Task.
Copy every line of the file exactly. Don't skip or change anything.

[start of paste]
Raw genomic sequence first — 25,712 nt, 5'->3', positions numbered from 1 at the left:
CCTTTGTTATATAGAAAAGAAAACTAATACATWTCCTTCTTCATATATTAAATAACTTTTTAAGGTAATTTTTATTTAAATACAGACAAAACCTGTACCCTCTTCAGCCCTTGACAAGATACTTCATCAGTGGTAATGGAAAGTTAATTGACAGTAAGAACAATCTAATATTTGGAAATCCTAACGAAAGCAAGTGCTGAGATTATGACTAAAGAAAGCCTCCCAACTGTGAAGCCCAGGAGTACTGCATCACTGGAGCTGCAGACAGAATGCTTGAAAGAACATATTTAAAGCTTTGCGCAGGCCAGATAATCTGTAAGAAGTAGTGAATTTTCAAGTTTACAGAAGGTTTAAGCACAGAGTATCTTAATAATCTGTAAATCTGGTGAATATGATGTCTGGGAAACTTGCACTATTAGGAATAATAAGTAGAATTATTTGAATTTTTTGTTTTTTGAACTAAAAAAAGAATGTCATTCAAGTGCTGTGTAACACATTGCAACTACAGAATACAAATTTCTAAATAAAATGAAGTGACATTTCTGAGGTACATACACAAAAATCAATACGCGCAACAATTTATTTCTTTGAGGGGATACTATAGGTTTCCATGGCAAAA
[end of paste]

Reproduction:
Raw genomic sequence first — 25,712 nt, 5'->3', positions numbered from 1 at the left:
CCTTTGTTATATAGAAAAGAAAACTAATACATWTCCTTCTTCATATATTAAATAACTTTTTAAGGTAATTTTTATTTAAATACAGACAAAACCTGTACCCTCTTCAGCCCTTGACAAGATACTTCATCAGTGGTAATGGAAAGTTAATTGACAGTAAGAACAATCTAATATTTGGAAATCCTAACGAAAGCAAGTGCTGAGATTATGACTAAAGAAAGCCTCCCAACTGTGAAGCCCAGGAGTACTGCATCACTGGAGCTGCAGACAGAATGCTTGAAAGAACATATTTAAAGCTTTGCGCAGGCCAGATAATCTGTAAGAAGTAGTGAATTTTCAAGTTTACAGAAGGTTTAAGCACAGAGTATCTTAATAATCTGTAAATCTGGTGAATATGATGTCTGGGAAACTTGCACTATTAGGAATAATAAGTAGAATTATTTGAATTTTTTGTTTTTTGAACTAAAAAAAGAATGTCATTCAAGTGCTGTGTAACACATTGCAACTACAGAATACAAATTTCTAAATAAAATGAAGTGACATTTCTGAGGTACATACACAAAAATCAATACGCGCAACAATTTATTTCTTTGAGGGGATACTATAGGTTTCCATGGCAAAA